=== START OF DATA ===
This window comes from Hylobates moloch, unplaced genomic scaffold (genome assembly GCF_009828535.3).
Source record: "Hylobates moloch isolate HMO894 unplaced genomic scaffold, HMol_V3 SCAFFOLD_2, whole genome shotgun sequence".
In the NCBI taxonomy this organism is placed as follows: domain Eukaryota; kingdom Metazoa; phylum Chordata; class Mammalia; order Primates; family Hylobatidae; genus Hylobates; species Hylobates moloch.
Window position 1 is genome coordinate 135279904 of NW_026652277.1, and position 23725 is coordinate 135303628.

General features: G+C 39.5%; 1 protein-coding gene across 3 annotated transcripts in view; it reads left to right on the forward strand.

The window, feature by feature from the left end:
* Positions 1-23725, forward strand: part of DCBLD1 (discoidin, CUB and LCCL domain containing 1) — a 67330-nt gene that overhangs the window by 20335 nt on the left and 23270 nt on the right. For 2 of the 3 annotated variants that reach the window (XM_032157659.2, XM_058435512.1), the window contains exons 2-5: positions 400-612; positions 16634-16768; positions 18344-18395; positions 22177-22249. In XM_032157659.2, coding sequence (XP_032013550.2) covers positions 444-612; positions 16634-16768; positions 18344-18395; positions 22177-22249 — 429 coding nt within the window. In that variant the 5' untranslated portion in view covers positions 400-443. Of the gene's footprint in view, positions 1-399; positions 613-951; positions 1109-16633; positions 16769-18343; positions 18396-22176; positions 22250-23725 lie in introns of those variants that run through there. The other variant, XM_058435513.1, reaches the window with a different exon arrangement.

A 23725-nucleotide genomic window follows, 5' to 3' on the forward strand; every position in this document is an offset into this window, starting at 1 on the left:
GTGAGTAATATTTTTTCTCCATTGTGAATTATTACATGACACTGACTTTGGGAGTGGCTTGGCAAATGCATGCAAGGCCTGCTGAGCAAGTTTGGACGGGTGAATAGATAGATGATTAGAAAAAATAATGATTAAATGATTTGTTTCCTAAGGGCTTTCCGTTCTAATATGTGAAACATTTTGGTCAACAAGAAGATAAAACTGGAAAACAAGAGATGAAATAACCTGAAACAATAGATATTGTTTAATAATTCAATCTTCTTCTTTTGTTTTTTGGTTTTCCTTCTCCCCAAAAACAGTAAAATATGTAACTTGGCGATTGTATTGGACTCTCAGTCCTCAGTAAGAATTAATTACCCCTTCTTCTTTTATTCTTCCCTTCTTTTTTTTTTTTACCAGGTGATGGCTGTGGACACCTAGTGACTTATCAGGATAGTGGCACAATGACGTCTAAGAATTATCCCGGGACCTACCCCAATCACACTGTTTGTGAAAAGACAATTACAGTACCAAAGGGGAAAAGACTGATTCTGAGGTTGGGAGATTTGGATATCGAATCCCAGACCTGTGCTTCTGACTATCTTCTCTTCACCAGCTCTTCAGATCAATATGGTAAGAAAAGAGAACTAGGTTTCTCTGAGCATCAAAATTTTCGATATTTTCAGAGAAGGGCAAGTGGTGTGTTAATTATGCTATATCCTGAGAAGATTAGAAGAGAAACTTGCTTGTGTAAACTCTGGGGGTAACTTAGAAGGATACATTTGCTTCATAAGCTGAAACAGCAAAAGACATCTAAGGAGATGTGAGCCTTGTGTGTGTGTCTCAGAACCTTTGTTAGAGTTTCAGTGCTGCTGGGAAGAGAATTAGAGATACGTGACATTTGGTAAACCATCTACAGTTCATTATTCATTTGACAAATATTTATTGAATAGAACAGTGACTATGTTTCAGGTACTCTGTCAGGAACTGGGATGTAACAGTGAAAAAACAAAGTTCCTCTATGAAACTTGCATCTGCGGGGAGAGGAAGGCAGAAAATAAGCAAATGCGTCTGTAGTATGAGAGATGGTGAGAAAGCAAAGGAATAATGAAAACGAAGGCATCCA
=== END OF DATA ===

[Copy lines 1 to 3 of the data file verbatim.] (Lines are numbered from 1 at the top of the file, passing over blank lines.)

This window comes from Hylobates moloch, unplaced genomic scaffold (genome assembly GCF_009828535.3).
Source record: "Hylobates moloch isolate HMO894 unplaced genomic scaffold, HMol_V3 SCAFFOLD_2, whole genome shotgun sequence".
In the NCBI taxonomy this organism is placed as follows: domain Eukaryota; kingdom Metazoa; phylum Chordata; class Mammalia; order Primates; family Hylobatidae; genus Hylobates; species Hylobates moloch.